I’ve been writing for nine years and produced a handful of short stories, some performance pieces, a completed novel and about a third of a second novel. I’ve also filled at least a dozen notebooks with freewriting.
As I plan a new course on using freewriting to generate finished, edited prose and poetry, I have to confess that quite a lot about the connection between my own freewriting and my finished work is mysterious to me. Ideas about scenarios, sensuous, recollected details or first-hand observations in situ have all made their way into my stories and novels but a direct, cause-and-effect process would be impossible to find or prove. All I know for sure is that without all that messy writing about my past, my environment, biographies of fictional characters, descriptions of local rivers or the view from my window or foreign streets and coffee shops, I would never have completed — would never even have started — any of those stories, prose poems or novels.
I first began to do a form of freewriting in the year 2000, under the powerful influence of Julia Cameron’s book The Artist’s Way. The writing she advocates is “morning pages”, a variety of self-development work that divides opinion: either you are disdainful of this sort of activity or you are an evangelist. I began as the first and ended up as the second because, despite a drawer full of childhood stories and plays and embarrassing teenage poetry, I had strenuously denied the desire to write though decades of passionate engagement with literature. Then, like St Peter, I heard the cock crow and realised I had been lying all that time.
The year 2000 was an inconvenient time in my life to become unable to suppress the desire to write. I was half-way through a PhD and finally on track for a full-time academic job, so it took a few years for the universe to fall into line as well as for me to have the courage to jump. But jump I did and it was freewriting that made it possible.
Through my years as a critic and teacher of literature I had an exaggerated, worshipful attitude to the writers I taught and discussed and the fact that my emphasis was on women writers who have had the hardest time to break through their own resistance and society’s barriers to be published only made them all the more remote. It seemed to me that it would be a personal insult to Charlotte Brontë, Virginia Woolf or Angela Carter for me to try to write a novel and any thought of entering into the same field as Emily Dickinson, Sylvia Plath or Adrienne Rich was an impossibility. It would be like going to the moon: I couldn’t do it. They, on the other hand, had built their own spaceships and owned spacesuits from birth.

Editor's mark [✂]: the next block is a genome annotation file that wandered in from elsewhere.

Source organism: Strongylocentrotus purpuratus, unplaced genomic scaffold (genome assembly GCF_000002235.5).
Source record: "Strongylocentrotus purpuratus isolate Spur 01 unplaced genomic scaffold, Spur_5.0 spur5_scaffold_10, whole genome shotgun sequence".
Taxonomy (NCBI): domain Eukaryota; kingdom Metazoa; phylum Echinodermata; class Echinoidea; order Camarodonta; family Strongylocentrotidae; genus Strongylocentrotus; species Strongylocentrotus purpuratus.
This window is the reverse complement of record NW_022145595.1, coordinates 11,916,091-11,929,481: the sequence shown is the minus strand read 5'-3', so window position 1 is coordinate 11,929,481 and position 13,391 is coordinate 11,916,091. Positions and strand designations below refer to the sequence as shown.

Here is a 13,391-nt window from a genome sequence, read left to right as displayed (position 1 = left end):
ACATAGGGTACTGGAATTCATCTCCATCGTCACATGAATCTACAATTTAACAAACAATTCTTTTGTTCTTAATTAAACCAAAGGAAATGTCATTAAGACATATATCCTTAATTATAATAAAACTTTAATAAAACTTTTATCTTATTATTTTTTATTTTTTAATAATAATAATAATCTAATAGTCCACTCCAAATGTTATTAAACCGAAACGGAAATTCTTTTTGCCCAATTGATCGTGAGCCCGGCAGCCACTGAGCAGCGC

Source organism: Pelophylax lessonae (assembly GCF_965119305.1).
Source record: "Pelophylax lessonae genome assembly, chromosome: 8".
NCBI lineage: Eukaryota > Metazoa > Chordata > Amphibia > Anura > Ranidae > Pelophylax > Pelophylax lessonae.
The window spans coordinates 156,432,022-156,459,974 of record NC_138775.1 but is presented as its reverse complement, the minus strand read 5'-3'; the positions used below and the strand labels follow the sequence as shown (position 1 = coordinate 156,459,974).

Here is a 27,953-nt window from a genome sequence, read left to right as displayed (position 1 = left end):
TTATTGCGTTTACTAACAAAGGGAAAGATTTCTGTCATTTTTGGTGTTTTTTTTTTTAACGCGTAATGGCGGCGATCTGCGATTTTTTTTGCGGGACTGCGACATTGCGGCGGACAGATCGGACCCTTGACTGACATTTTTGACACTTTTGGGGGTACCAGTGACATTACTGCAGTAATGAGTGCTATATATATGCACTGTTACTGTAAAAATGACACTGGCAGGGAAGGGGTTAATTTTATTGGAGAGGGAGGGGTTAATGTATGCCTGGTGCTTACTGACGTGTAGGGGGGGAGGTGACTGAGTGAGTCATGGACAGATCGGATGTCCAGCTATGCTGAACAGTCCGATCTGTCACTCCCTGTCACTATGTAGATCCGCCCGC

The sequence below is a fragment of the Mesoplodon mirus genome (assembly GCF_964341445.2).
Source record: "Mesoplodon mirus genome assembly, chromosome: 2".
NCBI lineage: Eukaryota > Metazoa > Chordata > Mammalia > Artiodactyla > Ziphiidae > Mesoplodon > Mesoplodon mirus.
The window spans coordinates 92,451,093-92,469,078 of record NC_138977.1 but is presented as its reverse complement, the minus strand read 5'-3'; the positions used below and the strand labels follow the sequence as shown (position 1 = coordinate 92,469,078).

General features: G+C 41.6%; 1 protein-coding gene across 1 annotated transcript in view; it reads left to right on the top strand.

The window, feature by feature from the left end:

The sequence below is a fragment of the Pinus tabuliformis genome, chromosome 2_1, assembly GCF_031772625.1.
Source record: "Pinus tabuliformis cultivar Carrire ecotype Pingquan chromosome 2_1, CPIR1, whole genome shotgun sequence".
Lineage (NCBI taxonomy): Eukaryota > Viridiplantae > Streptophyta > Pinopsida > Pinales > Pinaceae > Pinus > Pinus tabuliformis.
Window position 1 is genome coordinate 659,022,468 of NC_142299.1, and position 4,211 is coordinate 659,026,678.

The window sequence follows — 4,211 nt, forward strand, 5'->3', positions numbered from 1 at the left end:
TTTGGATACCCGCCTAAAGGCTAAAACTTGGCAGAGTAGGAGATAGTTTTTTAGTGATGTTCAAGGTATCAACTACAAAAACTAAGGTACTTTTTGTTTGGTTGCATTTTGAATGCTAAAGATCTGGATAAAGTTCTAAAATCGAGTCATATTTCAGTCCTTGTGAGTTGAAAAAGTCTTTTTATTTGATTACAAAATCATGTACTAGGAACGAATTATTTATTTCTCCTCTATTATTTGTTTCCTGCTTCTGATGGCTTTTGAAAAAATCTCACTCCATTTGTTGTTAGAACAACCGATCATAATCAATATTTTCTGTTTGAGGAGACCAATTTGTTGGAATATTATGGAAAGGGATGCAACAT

Freewriting was the solution for me. When I finally accepted that I had the right to try and that to create bad writing was not going to be fatal, I began. It was a ticket to the moon, and even if I ended up staying in earth’s orbit, it got me off the ground. Only the permission to fail could induce me to try and that’s still the case every time I sit down to write. My love of literature and admiration for the best writers has, if anything, deepened because of course every writer has had to endure the uncertainty of buckling on the bubble helmet and not knowing if they’ll reach the place they’re aiming at, or if they’ll get back safe.
I’ve been doing freewriting for so long now I expect I’m more used to it than I realise, and it will be fascinating to see my students encounter it perhaps for the first time in my class. Nowadays I use freewriting as a sort of dowsing tool. At the moment I tend to write about the characters in my current novel: their pasts, their bodies, their fears and hopes, until they become almost real. The other day I had the weirdest experience sitting outside in the sunshine in a circle of empty garden chairs. For a few seconds I actually thought that my characters were there sitting with me. I couldn’t quite see them but I felt that they were there. It was alarming and my first thought was that I needed to get out more but I also took it as a positive sign that, through all the freewriting I’d done, I’d conjured them into a sort of existence.